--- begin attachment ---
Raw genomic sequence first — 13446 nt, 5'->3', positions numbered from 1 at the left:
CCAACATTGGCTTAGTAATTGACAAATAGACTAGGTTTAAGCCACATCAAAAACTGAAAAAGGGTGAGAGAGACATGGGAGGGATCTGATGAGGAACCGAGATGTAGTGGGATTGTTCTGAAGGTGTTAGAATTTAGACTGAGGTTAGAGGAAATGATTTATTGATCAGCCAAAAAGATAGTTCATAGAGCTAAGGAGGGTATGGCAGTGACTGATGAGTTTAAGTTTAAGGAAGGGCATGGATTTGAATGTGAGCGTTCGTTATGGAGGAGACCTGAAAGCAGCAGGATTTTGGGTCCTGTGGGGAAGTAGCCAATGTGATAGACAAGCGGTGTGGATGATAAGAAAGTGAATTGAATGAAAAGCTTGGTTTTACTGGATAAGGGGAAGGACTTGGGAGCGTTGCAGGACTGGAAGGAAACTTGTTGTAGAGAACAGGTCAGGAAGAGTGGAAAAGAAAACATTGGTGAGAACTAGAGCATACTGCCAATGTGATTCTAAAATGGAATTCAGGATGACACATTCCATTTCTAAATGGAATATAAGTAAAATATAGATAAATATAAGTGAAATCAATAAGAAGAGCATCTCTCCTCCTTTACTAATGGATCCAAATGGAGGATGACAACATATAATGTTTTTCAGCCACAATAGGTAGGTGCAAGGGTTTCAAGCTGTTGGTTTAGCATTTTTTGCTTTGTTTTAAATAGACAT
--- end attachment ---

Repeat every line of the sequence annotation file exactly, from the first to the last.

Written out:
Raw genomic sequence first — 13446 nt, 5'->3', positions numbered from 1 at the left:
CCAACATTGGCTTAGTAATTGACAAATAGACTAGGTTTAAGCCACATCAAAAACTGAAAAAGGGTGAGAGAGACATGGGAGGGATCTGATGAGGAACCGAGATGTAGTGGGATTGTTCTGAAGGTGTTAGAATTTAGACTGAGGTTAGAGGAAATGATTTATTGATCAGCCAAAAAGATAGTTCATAGAGCTAAGGAGGGTATGGCAGTGACTGATGAGTTTAAGTTTAAGGAAGGGCATGGATTTGAATGTGAGCGTTCGTTATGGAGGAGACCTGAAAGCAGCAGGATTTTGGGTCCTGTGGGGAAGTAGCCAATGTGATAGACAAGCGGTGTGGATGATAAGAAAGTGAATTGAATGAAAAGCTTGGTTTTACTGGATAAGGGGAAGGACTTGGGAGCGTTGCAGGACTGGAAGGAAACTTGTTGTAGAGAACAGGTCAGGAAGAGTGGAAAAGAAAACATTGGTGAGAACTAGAGCATACTGCCAATGTGATTCTAAAATGGAATTCAGGATGACACATTCCATTTCTAAATGGAATATAAGTAAAATATAGATAAATATAAGTGAAATCAATAAGAAGAGCATCTCTCCTCCTTTACTAATGGATCCAAATGGAGGATGACAACATATAATGTTTTTCAGCCACAATAGGTAGGTGCAAGGGTTTCAAGCTGTTGGTTTAGCATTTTTTGCTTTGTTTTAAATAGACAT